I come from a world where lyricism is king and it very much draws on pop music and I think because the producer is European as well, I think there is an influence in that sort of European pop sound. American music has more of an influence of West African music in terms of drums and percussion being the rhythm and driving force. In European music, from my experience anyways, is more melody-driven so I tried to juxtapose hip-hop and pop in a way that makes sense to me.
Which song will you be releasing next?
The next single will be a song called “You Can’t Take It Away”. It’s scheduled to release on October 13th.
What would you say is your favorite song off your upcoming album?
That’s hard to say and varies day to day. There are songs that are just a good vibe and there are songs that are more emotional so it kind of depends on what I’m feeling. Like the song about my son and my wife or a song about having a good time and a song about pain. It just depends on where I’m at, but I’ve played the stuff for probably ten people and we have ten different answers on their favorite song.
What would you say the differences were for you this time around recording this album?
I would say just having a clear vision and direction of what I wanted to do and the confidence to pursue it. These are all things that were lacking the first time. It being heavier in the pop direction was simply a matter of being comfortable in my skin and not feeling like I had to capitulate to the pressure of what I was supposed to do and just do what I wanted to do. Most of the album was written and recorded in Finland with the producer so definitely a different environment. Much quieter to give me a little time away from my life and family and everything like that, so that gave me some space to think and reflect and see where I was so I think those things were drastically different when it came to this album. I listen to this album now and I feel like this is the first time where I did something and the results match the vision.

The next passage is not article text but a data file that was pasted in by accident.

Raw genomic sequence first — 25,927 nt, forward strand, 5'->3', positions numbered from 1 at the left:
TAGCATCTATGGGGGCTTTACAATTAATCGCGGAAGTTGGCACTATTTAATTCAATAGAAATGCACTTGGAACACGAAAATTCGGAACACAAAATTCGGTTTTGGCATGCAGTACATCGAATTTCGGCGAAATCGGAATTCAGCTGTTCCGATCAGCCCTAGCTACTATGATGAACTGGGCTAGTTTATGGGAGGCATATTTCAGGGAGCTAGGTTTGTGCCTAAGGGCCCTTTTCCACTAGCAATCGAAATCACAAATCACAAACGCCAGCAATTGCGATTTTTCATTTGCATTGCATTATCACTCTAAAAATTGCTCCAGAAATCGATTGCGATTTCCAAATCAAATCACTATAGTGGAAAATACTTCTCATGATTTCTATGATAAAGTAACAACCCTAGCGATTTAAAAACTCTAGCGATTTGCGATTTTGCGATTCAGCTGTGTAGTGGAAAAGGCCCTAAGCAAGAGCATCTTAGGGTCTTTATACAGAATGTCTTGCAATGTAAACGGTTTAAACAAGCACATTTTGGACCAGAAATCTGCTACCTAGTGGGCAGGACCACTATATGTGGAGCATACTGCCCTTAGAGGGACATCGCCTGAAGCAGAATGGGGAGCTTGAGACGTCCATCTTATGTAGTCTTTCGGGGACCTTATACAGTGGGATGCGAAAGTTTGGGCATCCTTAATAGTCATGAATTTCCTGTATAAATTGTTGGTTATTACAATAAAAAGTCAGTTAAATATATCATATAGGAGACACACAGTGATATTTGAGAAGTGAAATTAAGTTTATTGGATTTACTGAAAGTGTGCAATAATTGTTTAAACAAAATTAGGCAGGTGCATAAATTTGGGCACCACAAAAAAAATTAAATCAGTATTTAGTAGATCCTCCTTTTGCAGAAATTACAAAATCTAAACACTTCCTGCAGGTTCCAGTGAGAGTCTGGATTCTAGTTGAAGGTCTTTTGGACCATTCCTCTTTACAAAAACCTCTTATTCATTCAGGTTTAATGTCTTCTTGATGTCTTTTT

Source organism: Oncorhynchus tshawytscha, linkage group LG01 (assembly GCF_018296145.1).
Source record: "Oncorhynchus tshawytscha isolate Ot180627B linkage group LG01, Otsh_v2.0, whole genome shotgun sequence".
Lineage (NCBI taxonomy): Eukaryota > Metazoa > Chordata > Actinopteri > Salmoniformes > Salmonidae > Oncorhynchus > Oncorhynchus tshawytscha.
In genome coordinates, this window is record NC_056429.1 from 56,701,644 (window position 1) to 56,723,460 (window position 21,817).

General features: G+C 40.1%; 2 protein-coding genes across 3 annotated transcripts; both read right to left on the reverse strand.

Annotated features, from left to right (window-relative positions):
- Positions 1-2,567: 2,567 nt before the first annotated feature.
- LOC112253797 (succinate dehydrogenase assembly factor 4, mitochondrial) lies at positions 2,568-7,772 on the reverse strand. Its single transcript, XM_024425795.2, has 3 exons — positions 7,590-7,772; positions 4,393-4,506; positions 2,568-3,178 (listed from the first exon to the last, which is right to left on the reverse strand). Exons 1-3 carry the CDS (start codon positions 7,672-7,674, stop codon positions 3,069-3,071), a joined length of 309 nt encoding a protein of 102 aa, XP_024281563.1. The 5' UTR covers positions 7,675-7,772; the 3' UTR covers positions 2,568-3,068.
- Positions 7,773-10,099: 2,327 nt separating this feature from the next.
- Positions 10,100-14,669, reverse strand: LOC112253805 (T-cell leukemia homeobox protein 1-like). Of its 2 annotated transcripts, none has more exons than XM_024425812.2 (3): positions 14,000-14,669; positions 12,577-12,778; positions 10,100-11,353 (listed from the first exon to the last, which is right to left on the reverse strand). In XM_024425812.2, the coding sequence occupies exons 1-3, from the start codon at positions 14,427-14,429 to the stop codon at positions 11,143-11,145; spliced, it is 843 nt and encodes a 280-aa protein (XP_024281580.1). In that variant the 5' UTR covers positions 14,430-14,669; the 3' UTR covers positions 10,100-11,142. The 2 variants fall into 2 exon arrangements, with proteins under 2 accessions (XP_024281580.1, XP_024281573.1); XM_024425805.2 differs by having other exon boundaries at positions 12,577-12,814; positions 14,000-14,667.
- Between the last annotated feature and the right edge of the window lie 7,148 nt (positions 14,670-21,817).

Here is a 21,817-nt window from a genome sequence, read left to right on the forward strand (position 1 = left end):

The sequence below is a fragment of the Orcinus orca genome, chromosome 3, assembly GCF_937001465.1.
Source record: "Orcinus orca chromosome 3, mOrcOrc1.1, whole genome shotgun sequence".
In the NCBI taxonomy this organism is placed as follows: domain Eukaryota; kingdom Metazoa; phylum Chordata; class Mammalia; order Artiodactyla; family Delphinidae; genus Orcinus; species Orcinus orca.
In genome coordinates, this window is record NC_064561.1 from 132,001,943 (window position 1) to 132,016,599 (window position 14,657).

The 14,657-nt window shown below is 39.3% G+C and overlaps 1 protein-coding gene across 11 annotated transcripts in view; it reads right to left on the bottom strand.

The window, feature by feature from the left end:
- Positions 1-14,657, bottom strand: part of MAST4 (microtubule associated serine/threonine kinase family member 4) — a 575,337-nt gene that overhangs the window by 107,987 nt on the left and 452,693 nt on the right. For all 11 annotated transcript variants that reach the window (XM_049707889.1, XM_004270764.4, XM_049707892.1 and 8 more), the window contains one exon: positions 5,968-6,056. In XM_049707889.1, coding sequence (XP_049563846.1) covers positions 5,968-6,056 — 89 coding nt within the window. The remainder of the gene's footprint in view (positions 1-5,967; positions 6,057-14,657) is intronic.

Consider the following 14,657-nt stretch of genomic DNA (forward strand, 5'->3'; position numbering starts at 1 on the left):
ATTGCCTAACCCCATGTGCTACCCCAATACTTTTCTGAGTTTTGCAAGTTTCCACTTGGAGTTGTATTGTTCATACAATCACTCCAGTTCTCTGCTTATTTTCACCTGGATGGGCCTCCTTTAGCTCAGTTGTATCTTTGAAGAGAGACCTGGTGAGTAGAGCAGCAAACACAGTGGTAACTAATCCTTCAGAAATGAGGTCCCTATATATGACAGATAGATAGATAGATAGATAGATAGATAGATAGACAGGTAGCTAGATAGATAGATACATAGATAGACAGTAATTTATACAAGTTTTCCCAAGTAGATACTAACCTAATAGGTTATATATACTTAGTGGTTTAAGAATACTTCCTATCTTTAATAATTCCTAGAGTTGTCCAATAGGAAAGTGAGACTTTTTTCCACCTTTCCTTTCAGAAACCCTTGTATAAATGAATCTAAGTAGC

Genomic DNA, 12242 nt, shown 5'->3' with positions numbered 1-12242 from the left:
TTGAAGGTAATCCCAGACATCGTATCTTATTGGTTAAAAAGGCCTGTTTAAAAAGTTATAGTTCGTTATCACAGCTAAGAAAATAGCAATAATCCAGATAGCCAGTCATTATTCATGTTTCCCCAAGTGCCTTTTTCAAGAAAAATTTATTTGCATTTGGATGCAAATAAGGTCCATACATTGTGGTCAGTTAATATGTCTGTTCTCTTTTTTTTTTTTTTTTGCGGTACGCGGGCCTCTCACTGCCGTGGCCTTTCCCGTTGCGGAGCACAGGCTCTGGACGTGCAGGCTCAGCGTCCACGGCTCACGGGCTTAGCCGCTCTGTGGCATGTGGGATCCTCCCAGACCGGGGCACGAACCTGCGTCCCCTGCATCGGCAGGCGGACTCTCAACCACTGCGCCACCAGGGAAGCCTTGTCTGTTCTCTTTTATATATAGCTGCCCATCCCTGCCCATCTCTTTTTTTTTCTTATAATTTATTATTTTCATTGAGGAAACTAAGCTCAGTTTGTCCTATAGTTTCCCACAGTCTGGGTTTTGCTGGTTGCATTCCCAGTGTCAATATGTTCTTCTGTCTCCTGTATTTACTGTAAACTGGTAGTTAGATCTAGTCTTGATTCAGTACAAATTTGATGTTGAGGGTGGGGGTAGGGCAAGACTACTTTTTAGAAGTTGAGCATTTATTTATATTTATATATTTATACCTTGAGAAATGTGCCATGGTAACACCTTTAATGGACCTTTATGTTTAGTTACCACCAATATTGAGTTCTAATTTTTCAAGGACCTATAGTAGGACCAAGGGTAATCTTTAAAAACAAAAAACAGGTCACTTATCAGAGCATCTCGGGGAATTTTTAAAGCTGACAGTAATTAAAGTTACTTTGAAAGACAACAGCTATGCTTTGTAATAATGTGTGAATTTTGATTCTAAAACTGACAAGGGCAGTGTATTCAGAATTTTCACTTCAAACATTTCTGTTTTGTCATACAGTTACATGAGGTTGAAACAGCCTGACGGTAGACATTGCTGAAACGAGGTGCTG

What advice would you give to someone just entering the entertainment industry today?
I would say there are predators everywhere. Be careful about being too vulnerable and too dependent. Make sure to build yourself up and build your skills up so that you can make your project or whatever it is that you’re doing somewhat immune to whatever machinations that the industry might have at any given time, whether it be on the large macroscale or in whatever circle you’re in. Criticisms and compliments and all that stuff will come and try not to absorb it too much. If someone criticizes you, cool, get better. If somebody compliments, cool, get better. Whatever it is that they say, just get better, and that way at the end of the day whether they were right or wrong you’re getting better.
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Sandy Lo is an author, blogger, journalist, and digital strategist. Her personal story is inspiring. Sandy started StarShine Magazine, an online publication in 2001, at the age of 18. She wrote her first novel in 2009, “Lost In You,” followed by the “Dream Catchers” Series. She was the first person ever to professionally interview Taylor Swift and has received personal endorsements for her books from members of boy bands Backstreet Boys and 98 Degrees.